|I'll explain this further down.|
Here I am (since November) in what is at present my winter home, far from Michigan, a little rented cabin in an Arizona ghost town in the Sulphur Springs Valley, mountains looming all around, where a beautiful sunrise occurs just about every morning and a breathtaking sunset at the end of each day. Southeast Arizona’s landscape is austere and can seem unforgiving, forbidding, even foreboding, but in fact, the land is characterized by indifference rather than hostility, and I find comfort in Nature’s absence of malice. I also enjoy, here in the ghost town, sufficient distance between human habitations that we don’t often rub up against each other the wrong way.
My own small living space, large enough to share with my canine companion, in previous years accommodated me, our dog, and my dear husband, the love of my life. Now, there’s just me and the dog, and I miss David every minute! Make no mistake about that! Although in many ways he is still here, all around me -- in his paintings, his hats and boots, his books on the shelves with mine, unlimited memories, and constant thoughts. Every day I wear his watch and one of his favorite belts, and often I’ll reach for one of his caps or pull on a pair of his socks.
|Me and my girl|
On the morning of Christmas Eve, my neighbor and I took our usual long morning dog walk with Sunny Juliet. We hiked high enough in the foothills to reach ocotillo territory, and then quickly turned downhill again so Sunny would not disturb cows that had climbed high on the slope for the first sunlight of the day. Due to Midwest weather, my friend’s December 22nd flight to Detroit was cancelled, and I’d been reading books featuring travels in Mexico and Spain, re-igniting what had been until recently fairly dormant wanderlust. And so it was, as we compared notes on travels planned and desired, we decided on the spur of the moment to drive down to Whitewater Draw that very day to see the wintering sandhill cranes.
Cranes by the thousand are very noisy, but I have always found their clattering, purling calls joyful and comforting. There were many other birds to see, as well. American shovelers, both male and female, have coloring reminiscent of mallards back in Michigan, though with much longer bills. Sweet little black coots scoot along with bobbing heads and then dive. My friend’s sudden excited cry of “Red bird!” drew my attention to a vermilion flycatcher. One waterside tree held a woodpecker (Ladderback? We didn’t have binoculars with us!), and if you look closely at the sign in the photograph below you’ll see what I think is a black phoebe.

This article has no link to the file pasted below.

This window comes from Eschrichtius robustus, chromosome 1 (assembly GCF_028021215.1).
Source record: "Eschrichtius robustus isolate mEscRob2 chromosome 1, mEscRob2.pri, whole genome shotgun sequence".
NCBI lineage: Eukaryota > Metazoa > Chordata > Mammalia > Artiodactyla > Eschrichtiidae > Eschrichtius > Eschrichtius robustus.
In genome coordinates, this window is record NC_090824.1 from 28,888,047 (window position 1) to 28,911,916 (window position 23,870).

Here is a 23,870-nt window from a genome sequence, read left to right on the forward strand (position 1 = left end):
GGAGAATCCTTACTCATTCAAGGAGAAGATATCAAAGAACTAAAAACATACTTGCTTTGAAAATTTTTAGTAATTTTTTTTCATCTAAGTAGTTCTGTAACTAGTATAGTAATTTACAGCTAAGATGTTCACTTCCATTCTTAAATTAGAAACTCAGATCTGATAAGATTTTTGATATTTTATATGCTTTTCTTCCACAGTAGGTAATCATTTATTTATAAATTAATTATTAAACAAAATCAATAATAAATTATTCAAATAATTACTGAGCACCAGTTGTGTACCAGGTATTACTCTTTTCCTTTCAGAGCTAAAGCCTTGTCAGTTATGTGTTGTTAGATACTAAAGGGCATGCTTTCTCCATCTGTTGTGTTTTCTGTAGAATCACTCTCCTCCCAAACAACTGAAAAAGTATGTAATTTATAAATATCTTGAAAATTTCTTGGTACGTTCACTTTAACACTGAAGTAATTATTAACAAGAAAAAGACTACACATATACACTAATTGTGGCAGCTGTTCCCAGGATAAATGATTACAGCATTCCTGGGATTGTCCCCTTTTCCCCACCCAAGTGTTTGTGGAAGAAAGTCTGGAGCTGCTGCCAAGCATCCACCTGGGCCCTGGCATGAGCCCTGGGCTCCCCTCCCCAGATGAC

|Need telephoto for good photo of black phoebe, if that's what this is!|
|Long trail to largest flocks....|
At the very far end of the longest path, even without the binoculars we had forgotten (along with field guides we’d also forgotten, so eager were we to get on the road), we were able to see a long line of about 100-150 snow geese, hunkered down near another even larger crowd of more sandhill cranes. I don’t ever remember seeing snow geese before, here or anywhere else, so that was exciting.
|That white line in the distance is a flock of snow geese.|
Whitewater Draw was one of the Artist’s favorite places in Cochise County, its water scenes so reminiscent of the watery landscapes he loved to paint, that whenever we were there together he would ask me repeatedly to photograph certain scenes. He never painted directly from photographs, but he liked looking at them for inspiration, so on that sunny Christmas Eve afternoon I kept stopping to photograph scenes for him, a habit I’ll probably never break.
That night I made the oyster stew (just for myself) that I’d planned for Christmas Eve supper. Lots of cubed potatoes, sliced celery, onions, mushrooms, evaporated milk, a little coarse kosher salt, and a small can of oysters. It was good. I had a second bowl. Then on my way to bed, rather than turning off my Christmas tree lights, I picked up the big platter that holds the tiny potted Norfolk pine with its battery-powered tiny lights and moved it over to the bedroom corner of the cabin where I could look up from my nighttime reading and see it from pillowland. In the morning I brought my 5 a.m. coffee and a cold blueberry pancake back to bed and shared the pancake with Sunny. “I’m glad you’re here,” I told her. “What would I do without you?”